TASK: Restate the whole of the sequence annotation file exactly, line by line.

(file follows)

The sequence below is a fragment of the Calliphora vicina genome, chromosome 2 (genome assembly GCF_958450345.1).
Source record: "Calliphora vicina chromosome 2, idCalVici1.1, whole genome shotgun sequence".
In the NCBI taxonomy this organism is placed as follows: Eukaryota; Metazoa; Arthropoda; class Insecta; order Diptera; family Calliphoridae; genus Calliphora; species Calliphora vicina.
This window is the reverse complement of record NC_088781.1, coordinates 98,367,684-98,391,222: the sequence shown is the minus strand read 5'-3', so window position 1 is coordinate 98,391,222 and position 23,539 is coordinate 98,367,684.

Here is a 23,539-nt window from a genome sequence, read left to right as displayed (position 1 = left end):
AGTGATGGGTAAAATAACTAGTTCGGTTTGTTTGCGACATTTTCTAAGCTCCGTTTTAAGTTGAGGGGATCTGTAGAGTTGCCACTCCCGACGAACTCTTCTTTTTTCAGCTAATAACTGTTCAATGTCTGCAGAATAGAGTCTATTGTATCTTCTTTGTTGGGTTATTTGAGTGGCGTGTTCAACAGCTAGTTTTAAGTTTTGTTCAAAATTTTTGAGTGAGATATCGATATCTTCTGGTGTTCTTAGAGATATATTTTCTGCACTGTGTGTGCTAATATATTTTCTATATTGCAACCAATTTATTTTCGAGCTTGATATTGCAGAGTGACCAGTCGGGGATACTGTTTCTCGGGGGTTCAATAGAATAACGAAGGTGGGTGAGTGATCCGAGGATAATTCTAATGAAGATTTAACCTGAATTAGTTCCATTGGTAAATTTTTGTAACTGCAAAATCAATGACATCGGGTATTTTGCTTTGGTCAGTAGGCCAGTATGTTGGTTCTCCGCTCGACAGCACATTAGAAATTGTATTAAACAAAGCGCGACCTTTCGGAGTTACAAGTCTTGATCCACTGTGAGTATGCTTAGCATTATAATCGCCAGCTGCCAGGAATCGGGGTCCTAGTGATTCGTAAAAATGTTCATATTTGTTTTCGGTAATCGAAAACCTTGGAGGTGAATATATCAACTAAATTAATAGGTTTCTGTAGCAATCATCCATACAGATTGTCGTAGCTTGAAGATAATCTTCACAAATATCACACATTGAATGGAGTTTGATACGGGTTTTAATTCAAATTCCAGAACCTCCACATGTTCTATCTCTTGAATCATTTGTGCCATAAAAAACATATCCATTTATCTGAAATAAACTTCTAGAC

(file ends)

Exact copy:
The sequence below is a fragment of the Calliphora vicina genome, chromosome 2 (genome assembly GCF_958450345.1).
Source record: "Calliphora vicina chromosome 2, idCalVici1.1, whole genome shotgun sequence".
In the NCBI taxonomy this organism is placed as follows: Eukaryota; Metazoa; Arthropoda; class Insecta; order Diptera; family Calliphoridae; genus Calliphora; species Calliphora vicina.
This window is the reverse complement of record NC_088781.1, coordinates 98,367,684-98,391,222: the sequence shown is the minus strand read 5'-3', so window position 1 is coordinate 98,391,222 and position 23,539 is coordinate 98,367,684.

Here is a 23,539-nt window from a genome sequence, read left to right as displayed (position 1 = left end):
AGTGATGGGTAAAATAACTAGTTCGGTTTGTTTGCGACATTTTCTAAGCTCCGTTTTAAGTTGAGGGGATCTGTAGAGTTGCCACTCCCGACGAACTCTTCTTTTTTCAGCTAATAACTGTTCAATGTCTGCAGAATAGAGTCTATTGTATCTTCTTTGTTGGGTTATTTGAGTGGCGTGTTCAACAGCTAGTTTTAAGTTTTGTTCAAAATTTTTGAGTGAGATATCGATATCTTCTGGTGTTCTTAGAGATATATTTTCTGCACTGTGTGTGCTAATATATTTTCTATATTGCAACCAATTTATTTTCGAGCTTGATATTGCAGAGTGACCAGTCGGGGATACTGTTTCTCGGGGGTTCAATAGAATAACGAAGGTGGGTGAGTGATCCGAGGATAATTCTAATGAAGATTTAACCTGAATTAGTTCCATTGGTAAATTTTTGTAACTGCAAAATCAATGACATCGGGTATTTTGCTTTGGTCAGTAGGCCAGTATGTTGGTTCTCCGCTCGACAGCACATTAGAAATTGTATTAAACAAAGCGCGACCTTTCGGAGTTACAAGTCTTGATCCACTGTGAGTATGCTTAGCATTATAATCGCCAGCTGCCAGGAATCGGGGTCCTAGTGATTCGTAAAAATGTTCATATTTGTTTTCGGTAATCGAAAACCTTGGAGGTGAATATATCAACTAAATTAATAGGTTTCTGTAGCAATCATCCATACAGATTGTCGTAGCTTGAAGATAATCTTCACAAATATCACACATTGAATGGAGTTTGATACGGGTTTTAATTCAAATTCCAGAACCTCCACATGTTCTATCTCTTGAATCATTTGTGCCATAAAAAACATATCCATTTATCTGAAATAAACTTCTAGAC